Last Friday morning I traveled to the Dolese rock crusher south of Plainview school to get a load of  crusher rock. Traveling back home via Crinerville Road I passed a huge pile of dirt.


The road signs all show Crinner Road, but that is a typo.  The signs should read Criner Road.

Criner Hills: A small group of hills southwest of Ardmore is known as Criner Hills. They were named after the earliest resident of the hills, John B. Criner. John was born in Sherman, Texas in 1859 and the family moved in 1860 to Indian Territory. John made the hills his headquarters for various ranches he operated at Thackerville, Tatums, and Brock. He was one of the first settlers south of the Arbuckles and lived for 98 years, witnessing the tremendous growth of the area he pioneered. He died at his home in the Criner Hills in July 1948. -from Paul Frame’s ‘History of Ardmore’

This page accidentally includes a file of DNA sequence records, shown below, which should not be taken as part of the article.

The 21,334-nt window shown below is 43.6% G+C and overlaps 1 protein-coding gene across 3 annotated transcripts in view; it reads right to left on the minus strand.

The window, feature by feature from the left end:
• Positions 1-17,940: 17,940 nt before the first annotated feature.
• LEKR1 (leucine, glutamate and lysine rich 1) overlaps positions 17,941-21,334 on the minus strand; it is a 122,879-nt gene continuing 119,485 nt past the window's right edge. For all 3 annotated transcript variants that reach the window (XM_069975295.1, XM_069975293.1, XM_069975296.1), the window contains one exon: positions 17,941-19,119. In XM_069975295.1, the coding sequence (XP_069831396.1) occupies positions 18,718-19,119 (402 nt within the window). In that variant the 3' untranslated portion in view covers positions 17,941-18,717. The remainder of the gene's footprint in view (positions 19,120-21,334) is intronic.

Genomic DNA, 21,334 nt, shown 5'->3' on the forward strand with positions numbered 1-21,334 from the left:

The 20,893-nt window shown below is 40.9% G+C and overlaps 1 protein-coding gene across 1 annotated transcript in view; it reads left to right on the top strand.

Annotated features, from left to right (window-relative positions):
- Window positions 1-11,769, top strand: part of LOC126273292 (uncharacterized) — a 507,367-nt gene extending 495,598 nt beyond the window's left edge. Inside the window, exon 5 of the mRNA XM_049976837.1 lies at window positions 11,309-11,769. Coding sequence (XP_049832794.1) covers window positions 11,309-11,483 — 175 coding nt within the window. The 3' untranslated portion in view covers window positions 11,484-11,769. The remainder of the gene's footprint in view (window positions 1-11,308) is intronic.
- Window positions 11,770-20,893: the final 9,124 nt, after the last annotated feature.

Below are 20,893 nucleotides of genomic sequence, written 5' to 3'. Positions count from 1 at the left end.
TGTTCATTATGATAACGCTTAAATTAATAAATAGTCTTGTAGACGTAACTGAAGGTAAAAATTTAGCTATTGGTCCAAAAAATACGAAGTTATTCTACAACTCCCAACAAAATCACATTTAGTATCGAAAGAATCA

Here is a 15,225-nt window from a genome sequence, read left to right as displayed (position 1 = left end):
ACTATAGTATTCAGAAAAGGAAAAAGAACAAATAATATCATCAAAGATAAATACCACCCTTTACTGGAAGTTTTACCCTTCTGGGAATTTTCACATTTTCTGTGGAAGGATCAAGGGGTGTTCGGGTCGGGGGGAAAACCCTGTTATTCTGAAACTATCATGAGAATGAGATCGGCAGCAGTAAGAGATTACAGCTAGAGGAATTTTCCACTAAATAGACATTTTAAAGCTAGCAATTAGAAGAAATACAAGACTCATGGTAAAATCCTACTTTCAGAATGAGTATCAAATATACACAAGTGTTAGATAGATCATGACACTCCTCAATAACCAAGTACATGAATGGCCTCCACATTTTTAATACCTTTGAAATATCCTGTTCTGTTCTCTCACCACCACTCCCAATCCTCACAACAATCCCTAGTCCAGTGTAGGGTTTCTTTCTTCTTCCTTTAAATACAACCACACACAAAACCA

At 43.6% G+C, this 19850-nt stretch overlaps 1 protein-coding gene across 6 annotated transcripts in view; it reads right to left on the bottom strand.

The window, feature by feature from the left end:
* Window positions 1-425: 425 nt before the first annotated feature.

Early last Sunday morning there was a momma deer and 2 baby deer in our back yard.  Sweet.


Today at 4:00pm the thermometer on our front porch read 104 degrees. TOO HOT.

Q.  How many Oklahoma women have been named “Miss America”?
A.   Six Oklahomans have held the title Miss America.

Q.  How many manmade lakes in Oklahoma?
A.  (answer in next week’s T&T)

From This and That newsletter archives of June 27, 1998:I been thinking about getting one of those cameras that doesn’t use film…… take pics, then use a cable to download them to the computer. I sure could use one taking these pics all over Oklahoma. Maybe someone knows where I can get one at a good price.
Last April 4th we had the Chili Cookoff here in Ardmore. This is a pic of the Kid’s Day held at Central Park that day. The guy in the blue hat and outfit is my friend Al Hamilton. He DJ’d the event for the kids (DJ for KVSO Radio).